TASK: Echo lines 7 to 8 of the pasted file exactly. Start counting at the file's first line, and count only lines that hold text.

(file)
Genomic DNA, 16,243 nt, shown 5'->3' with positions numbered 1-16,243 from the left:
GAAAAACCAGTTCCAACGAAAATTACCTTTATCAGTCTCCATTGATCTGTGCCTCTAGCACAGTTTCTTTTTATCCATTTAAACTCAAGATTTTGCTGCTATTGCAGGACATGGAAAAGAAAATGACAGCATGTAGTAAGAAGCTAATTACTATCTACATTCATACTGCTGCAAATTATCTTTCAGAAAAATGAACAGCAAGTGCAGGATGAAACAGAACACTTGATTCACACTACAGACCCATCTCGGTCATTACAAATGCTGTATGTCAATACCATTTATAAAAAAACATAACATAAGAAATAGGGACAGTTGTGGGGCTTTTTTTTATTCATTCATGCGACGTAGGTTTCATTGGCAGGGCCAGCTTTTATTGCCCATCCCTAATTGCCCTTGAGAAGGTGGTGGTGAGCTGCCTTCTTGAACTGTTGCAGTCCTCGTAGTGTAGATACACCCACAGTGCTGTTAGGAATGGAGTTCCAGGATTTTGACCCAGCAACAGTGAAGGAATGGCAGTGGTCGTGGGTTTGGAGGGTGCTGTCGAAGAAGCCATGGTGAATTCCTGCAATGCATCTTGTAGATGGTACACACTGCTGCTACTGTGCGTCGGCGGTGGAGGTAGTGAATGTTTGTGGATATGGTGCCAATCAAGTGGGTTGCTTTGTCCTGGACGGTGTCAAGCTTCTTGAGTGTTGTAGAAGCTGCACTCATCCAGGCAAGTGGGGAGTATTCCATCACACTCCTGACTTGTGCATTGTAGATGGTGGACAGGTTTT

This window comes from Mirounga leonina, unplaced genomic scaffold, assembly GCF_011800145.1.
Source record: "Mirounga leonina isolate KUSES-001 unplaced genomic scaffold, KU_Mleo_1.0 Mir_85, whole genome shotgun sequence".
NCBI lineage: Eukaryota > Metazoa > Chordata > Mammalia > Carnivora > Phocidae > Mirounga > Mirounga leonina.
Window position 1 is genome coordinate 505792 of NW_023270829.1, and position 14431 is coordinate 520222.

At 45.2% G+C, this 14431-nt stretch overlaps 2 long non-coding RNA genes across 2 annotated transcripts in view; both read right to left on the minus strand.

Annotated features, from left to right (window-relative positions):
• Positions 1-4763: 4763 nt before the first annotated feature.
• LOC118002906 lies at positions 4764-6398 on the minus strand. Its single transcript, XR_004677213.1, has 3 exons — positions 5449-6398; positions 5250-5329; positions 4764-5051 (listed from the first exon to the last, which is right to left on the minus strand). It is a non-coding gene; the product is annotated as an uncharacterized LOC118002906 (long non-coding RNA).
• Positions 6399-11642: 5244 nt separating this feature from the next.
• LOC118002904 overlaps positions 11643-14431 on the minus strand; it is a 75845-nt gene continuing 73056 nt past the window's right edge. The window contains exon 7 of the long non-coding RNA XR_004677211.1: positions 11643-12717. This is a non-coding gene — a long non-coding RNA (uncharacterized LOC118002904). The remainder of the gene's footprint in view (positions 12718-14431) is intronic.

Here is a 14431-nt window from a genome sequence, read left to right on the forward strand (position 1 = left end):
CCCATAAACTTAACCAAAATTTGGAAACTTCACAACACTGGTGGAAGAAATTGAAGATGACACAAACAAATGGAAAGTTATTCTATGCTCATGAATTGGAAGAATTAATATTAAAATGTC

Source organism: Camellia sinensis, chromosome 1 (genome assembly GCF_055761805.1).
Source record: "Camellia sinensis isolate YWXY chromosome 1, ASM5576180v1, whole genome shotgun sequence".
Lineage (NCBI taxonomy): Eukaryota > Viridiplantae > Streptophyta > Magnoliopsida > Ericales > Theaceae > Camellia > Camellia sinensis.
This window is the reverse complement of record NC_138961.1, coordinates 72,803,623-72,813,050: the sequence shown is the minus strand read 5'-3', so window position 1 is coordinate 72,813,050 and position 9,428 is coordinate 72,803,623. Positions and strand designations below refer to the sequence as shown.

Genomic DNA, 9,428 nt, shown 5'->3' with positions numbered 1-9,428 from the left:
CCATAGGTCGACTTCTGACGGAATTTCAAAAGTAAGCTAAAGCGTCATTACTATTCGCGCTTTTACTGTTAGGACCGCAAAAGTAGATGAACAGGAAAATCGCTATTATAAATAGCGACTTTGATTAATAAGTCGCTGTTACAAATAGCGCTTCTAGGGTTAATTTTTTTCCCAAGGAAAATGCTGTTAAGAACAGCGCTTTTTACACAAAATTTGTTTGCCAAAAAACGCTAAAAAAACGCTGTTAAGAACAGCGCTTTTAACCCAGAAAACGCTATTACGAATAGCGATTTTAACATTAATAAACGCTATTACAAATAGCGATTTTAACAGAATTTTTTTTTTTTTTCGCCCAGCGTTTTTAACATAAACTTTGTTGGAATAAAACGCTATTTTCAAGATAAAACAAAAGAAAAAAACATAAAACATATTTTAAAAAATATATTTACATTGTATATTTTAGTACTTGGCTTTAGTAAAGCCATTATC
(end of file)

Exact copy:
At 45.2% G+C, this 14431-nt stretch overlaps 2 long non-coding RNA genes across 2 annotated transcripts in view; both read right to left on the minus strand.

Annotated features, from left to right (window-relative positions):